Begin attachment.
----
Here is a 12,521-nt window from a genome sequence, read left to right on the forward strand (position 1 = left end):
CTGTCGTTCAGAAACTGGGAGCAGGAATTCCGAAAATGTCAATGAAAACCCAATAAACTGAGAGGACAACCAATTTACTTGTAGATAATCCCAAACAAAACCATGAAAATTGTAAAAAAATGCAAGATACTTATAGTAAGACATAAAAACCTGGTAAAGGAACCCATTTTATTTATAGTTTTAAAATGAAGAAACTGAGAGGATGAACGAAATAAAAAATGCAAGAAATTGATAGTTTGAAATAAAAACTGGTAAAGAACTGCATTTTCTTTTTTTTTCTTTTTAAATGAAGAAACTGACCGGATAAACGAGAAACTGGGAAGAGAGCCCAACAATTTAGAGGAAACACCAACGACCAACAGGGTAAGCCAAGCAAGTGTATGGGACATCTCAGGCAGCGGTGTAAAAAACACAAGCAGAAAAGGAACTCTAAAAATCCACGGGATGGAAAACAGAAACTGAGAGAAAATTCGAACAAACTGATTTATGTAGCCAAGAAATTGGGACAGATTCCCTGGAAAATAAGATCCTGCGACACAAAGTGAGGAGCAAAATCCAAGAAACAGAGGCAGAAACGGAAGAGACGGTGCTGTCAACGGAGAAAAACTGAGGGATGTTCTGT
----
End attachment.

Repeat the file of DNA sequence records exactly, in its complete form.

Here is a 12,521-nt window from a genome sequence, read left to right on the forward strand (position 1 = left end):
CTGTCGTTCAGAAACTGGGAGCAGGAATTCCGAAAATGTCAATGAAAACCCAATAAACTGAGAGGACAACCAATTTACTTGTAGATAATCCCAAACAAAACCATGAAAATTGTAAAAAAATGCAAGATACTTATAGTAAGACATAAAAACCTGGTAAAGGAACCCATTTTATTTATAGTTTTAAAATGAAGAAACTGAGAGGATGAACGAAATAAAAAATGCAAGAAATTGATAGTTTGAAATAAAAACTGGTAAAGAACTGCATTTTCTTTTTTTTTCTTTTTAAATGAAGAAACTGACCGGATAAACGAGAAACTGGGAAGAGAGCCCAACAATTTAGAGGAAACACCAACGACCAACAGGGTAAGCCAAGCAAGTGTATGGGACATCTCAGGCAGCGGTGTAAAAAACACAAGCAGAAAAGGAACTCTAAAAATCCACGGGATGGAAAACAGAAACTGAGAGAAAATTCGAACAAACTGATTTATGTAGCCAAGAAATTGGGACAGATTCCCTGGAAAATAAGATCCTGCGACACAAAGTGAGGAGCAAAATCCAAGAAACAGAGGCAGAAACGGAAGAGACGGTGCTGTCAACGGAGAAAAACTGAGGGATGTTCTGT